Mayor Bowser signs emergency legislation cracking down on synthetic drugs

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D.C. Mayor Muriel Bowser signed into law emergency legislation giving the chief of police the authority to temporarily close businesses up to four days for selling synthetic marijuana.

A second offense could mean loss of license for the business.

City officials say synthetic drug use is leading to overdoses citywide as well as violent criminal behavior.

Mayor Bowser signed the legislation as elected officials, city workers and members of some of the communities hardest hit by drug use looked on.

"On the street, these drugs are often referred to as synthetic marijuana," said Bowser. "But let me be clear, I don't want anybody to be fooled. These chemicals are nothing like marijuana and they can lead to terrible consequences including seizures, suicidal behavior, violence, criminal behavior and even death."

Just a few weeks ago, FOX 5 watched as paramedics worked on as many as a dozen people who had overdosed on Bizarro, which officials say they had likely been smoking.

And on Thursday night, a FOX 5 informer walked into a Northeast D.C. convenience store and was able to purchase two packs of the synthetic drug for just under $9 each.

Ed Smith, president of the firefighter's union, attended the signing. He said overdoses are taxing the system.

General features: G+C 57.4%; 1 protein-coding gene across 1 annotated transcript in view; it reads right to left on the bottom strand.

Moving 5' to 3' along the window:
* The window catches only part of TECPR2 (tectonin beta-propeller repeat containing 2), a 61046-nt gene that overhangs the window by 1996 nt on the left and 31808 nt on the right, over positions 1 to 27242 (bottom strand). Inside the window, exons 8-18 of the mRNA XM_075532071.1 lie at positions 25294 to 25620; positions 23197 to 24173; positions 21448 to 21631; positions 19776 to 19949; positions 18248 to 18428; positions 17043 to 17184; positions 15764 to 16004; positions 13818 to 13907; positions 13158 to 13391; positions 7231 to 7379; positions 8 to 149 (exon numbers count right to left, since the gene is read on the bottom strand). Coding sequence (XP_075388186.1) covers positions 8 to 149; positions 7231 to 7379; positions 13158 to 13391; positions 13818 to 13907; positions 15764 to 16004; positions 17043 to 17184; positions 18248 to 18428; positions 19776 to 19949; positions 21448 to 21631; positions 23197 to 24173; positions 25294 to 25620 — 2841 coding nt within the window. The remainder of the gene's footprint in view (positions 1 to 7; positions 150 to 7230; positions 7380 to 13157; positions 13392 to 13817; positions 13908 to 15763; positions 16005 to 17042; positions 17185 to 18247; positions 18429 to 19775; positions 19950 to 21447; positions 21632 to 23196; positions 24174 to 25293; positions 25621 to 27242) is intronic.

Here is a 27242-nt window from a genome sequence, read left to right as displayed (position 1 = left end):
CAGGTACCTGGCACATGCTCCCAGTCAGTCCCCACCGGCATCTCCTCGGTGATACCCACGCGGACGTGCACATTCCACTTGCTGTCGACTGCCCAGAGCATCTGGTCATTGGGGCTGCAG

"This has just pushed over the edge," he said. "We are already strained to the max and then you sprinkle this synthetic drug on the street and it's just out of control. I would call it a crisis."

On Friday morning, Smith said an engine company east of the river ran seven overdose calls before 11 a.m.

But as it stands now, if police arrest someone for possession of the stuff, the U.S. Attorney's Office is dropping the cases.

"It's a testing issue," said Assistant Police Chief Peter Newsham. "DEA does our testing. If we can establish through testing that synthetic cannabinoids exist in what we seize, then we can go back and charge the individuals."

As it stands now, officials have no solid numbers on how prevalent the problem is because people locked up in the District are not tested for synthetic drugs.

A spokesman for pretrial services said it is very expensive and compounds in the material are ever-changing.